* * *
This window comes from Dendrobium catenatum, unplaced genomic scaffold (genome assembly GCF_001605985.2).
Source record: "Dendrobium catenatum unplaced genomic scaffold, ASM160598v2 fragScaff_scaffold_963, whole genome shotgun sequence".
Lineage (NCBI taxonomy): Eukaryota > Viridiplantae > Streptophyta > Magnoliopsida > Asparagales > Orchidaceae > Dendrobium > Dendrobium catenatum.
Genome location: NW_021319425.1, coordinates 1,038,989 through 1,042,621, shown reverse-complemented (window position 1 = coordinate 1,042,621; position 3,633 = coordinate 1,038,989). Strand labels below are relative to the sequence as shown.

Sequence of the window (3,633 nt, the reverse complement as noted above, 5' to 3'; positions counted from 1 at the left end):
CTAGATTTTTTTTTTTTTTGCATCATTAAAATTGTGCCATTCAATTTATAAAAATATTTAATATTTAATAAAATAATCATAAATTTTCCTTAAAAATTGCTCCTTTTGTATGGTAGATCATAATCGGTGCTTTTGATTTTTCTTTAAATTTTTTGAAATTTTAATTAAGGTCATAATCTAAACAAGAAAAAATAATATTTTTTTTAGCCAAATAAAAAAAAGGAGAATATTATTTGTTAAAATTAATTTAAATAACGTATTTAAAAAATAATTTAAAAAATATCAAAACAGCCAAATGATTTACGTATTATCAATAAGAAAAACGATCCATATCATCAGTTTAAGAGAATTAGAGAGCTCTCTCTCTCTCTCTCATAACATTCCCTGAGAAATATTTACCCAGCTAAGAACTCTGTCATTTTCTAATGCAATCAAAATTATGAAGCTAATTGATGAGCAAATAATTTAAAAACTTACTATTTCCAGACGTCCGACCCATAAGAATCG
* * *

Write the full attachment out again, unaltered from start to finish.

This window comes from Dendrobium catenatum, unplaced genomic scaffold (genome assembly GCF_001605985.2).
Source record: "Dendrobium catenatum unplaced genomic scaffold, ASM160598v2 fragScaff_scaffold_963, whole genome shotgun sequence".
Lineage (NCBI taxonomy): Eukaryota > Viridiplantae > Streptophyta > Magnoliopsida > Asparagales > Orchidaceae > Dendrobium > Dendrobium catenatum.
Genome location: NW_021319425.1, coordinates 1,038,989 through 1,042,621, shown reverse-complemented (window position 1 = coordinate 1,042,621; position 3,633 = coordinate 1,038,989). Strand labels below are relative to the sequence as shown.

Sequence of the window (3,633 nt, the reverse complement as noted above, 5' to 3'; positions counted from 1 at the left end):
CTAGATTTTTTTTTTTTTTGCATCATTAAAATTGTGCCATTCAATTTATAAAAATATTTAATATTTAATAAAATAATCATAAATTTTCCTTAAAAATTGCTCCTTTTGTATGGTAGATCATAATCGGTGCTTTTGATTTTTCTTTAAATTTTTTGAAATTTTAATTAAGGTCATAATCTAAACAAGAAAAAATAATATTTTTTTTAGCCAAATAAAAAAAAGGAGAATATTATTTGTTAAAATTAATTTAAATAACGTATTTAAAAAATAATTTAAAAAATATCAAAACAGCCAAATGATTTACGTATTATCAATAAGAAAAACGATCCATATCATCAGTTTAAGAGAATTAGAGAGCTCTCTCTCTCTCTCTCATAACATTCCCTGAGAAATATTTACCCAGCTAAGAACTCTGTCATTTTCTAATGCAATCAAAATTATGAAGCTAATTGATGAGCAAATAATTTAAAAACTTACTATTTCCAGACGTCCGACCCATAAGAATCG